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Fluid-Induced Forces in Pump Liquid Seals With Large Aspect Ratio

[+] Author Affiliations
Alexandrina Untaroiu, Costin D. Untaroiu, Paul E. Allaire, Houston G. Wood

University of Virginia, Charlottesville, VA

Vahe Hayrapetian, James McGuire

Flowserve Corporation, Vernon, CA

Bruno Schiavello

Flowserve Corporation, Phillipsburg, NJ

Paper No. AJK2011-06085, pp. 455-463; 9 pages
  • ASME-JSME-KSME 2011 Joint Fluids Engineering Conference
  • ASME-JSME-KSME 2011 Joint Fluids Engineering Conference: Volume 1, Symposia – Parts A, B, C, and D
  • Hamamatsu, Japan, July 24–29, 2011
  • Conference Sponsors: Fluids Engineering Division
  • ISBN: 978-0-7918-4440-3
  • Copyright © 2011 by ASME


The instability due to fluid flow in seals is a known phenomenon that can occur in pumps and compressors as well as in steam turbines. Traditional annular seal models are based on bulk flow theory. While these methods are computationally efficient and can predict dynamic properties fairly well for short seals, they lack accuracy in cases of seals with complex geometry or with large aspect ratios (above 1.0). Unlike the bulk flow models, computational fluid dynamics (CFD) makes no simplifying assumption on the seal geometry, shear stress at the wall, relationship between wall shear stress and mean fluid velocity, or characterization of interfaces between control volumes through empirical friction factors. This paper presents a method to calculate the linearized rotor-dynamic coefficients for a liquid seal with large aspect ratio (balance drum) subjected to incompressible turbulent flow by means of a three dimensional CFD analysis to calculate the fluid-induced forces acting on the rotor. The Reynolds-averaged Navier-Stokes equations for fluid flow are solved by dividing the volume of fluid into a discrete number of points at which unknown variables are computed. As a result, all the details of the flow field, including the fluid forces with potential destabilizing effects, are calculated. A 2nd order curve fit is then used to express the fluid-induced forces in terms of equivalent linearized stiffness, damping, and fluid inertia coefficients.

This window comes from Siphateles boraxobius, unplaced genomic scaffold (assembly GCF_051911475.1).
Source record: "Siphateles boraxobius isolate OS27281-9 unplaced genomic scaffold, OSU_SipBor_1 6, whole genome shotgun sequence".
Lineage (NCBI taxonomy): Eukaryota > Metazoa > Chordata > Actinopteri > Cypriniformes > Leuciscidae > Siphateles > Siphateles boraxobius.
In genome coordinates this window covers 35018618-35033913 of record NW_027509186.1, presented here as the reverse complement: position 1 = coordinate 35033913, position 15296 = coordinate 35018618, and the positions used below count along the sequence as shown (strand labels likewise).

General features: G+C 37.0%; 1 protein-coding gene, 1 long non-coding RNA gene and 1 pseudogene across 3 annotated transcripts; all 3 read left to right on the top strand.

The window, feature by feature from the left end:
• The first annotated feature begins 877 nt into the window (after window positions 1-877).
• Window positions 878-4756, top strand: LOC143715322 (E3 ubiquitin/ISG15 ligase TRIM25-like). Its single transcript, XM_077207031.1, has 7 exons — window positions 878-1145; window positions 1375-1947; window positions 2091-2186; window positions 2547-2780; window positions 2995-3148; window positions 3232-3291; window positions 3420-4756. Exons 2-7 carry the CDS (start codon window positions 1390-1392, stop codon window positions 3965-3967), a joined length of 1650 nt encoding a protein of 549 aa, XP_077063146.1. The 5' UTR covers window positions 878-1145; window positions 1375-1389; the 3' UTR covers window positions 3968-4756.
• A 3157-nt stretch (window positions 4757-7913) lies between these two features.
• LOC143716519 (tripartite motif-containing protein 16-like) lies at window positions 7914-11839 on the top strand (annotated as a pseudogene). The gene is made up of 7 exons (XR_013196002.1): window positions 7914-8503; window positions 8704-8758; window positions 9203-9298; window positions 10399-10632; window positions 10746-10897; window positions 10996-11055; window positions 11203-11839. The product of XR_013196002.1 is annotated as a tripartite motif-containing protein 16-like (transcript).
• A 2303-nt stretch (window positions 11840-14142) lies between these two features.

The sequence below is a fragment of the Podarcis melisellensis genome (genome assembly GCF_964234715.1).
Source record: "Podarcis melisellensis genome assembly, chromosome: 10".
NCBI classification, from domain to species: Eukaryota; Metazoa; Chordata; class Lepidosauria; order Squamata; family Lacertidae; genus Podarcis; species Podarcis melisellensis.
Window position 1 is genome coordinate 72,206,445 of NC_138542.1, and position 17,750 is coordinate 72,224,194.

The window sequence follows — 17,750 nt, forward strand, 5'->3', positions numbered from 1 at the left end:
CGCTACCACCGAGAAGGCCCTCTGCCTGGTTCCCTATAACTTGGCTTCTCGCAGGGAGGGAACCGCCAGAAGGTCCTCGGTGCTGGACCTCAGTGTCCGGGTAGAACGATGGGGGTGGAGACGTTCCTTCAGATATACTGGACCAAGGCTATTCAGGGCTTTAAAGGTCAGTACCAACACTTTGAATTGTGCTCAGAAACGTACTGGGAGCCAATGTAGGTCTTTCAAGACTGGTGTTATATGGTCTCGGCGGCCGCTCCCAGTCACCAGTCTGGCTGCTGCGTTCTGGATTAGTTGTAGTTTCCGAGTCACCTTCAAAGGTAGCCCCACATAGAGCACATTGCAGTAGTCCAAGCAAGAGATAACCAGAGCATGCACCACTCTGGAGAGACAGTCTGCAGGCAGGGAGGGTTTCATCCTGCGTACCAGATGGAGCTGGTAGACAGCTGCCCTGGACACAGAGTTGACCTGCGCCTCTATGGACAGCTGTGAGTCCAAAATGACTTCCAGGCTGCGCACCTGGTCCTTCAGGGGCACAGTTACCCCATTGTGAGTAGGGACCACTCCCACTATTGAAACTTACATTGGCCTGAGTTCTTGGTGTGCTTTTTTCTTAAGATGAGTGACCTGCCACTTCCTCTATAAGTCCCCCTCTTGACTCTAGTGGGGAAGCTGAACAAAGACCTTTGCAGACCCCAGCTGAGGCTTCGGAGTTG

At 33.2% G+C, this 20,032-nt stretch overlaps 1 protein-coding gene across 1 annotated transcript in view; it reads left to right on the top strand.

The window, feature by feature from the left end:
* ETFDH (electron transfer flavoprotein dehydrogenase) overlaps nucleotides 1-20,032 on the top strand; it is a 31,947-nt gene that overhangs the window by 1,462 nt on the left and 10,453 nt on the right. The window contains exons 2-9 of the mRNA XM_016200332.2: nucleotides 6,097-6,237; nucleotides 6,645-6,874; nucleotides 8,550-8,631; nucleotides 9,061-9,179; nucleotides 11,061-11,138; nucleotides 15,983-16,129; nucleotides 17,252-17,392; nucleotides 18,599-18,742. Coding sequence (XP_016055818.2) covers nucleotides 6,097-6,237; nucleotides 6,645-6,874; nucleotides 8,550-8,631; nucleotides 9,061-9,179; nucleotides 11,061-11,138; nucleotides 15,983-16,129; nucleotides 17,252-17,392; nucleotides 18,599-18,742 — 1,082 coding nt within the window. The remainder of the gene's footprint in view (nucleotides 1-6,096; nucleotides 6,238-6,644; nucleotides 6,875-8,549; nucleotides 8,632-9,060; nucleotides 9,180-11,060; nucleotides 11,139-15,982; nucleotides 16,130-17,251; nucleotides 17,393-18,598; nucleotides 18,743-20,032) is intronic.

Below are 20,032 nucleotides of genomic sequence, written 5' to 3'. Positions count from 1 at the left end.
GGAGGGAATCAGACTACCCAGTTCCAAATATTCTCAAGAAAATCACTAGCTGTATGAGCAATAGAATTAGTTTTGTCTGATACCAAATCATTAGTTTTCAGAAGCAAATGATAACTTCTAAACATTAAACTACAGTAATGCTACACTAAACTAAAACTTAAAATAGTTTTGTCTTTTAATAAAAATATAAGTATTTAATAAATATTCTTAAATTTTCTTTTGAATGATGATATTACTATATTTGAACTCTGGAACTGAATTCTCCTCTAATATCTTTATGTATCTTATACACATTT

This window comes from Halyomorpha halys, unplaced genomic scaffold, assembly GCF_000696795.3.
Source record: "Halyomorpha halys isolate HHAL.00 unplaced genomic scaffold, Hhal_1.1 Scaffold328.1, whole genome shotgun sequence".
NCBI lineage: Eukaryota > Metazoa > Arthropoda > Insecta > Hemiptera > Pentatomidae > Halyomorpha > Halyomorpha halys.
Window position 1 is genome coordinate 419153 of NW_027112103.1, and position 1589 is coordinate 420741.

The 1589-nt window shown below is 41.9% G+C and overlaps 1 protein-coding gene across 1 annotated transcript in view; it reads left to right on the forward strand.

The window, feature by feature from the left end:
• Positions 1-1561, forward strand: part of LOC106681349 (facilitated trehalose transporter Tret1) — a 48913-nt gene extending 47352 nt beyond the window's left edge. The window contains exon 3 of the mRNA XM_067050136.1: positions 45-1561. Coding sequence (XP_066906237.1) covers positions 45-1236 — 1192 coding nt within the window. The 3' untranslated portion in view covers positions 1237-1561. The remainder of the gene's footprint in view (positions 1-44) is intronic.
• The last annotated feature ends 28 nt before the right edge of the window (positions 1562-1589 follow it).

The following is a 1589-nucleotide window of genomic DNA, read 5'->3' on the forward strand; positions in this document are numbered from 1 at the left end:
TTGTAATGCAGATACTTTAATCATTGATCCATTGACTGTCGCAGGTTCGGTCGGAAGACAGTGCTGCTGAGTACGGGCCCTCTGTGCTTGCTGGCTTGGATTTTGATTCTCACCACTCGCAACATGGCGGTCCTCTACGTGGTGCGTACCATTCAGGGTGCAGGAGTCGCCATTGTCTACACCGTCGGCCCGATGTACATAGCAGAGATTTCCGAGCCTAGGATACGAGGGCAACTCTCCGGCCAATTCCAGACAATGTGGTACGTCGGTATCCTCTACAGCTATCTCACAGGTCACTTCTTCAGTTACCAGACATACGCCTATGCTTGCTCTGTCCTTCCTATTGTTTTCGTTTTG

Copyright © 2011 by ASME
Topics: Force , Fluids , Pumps



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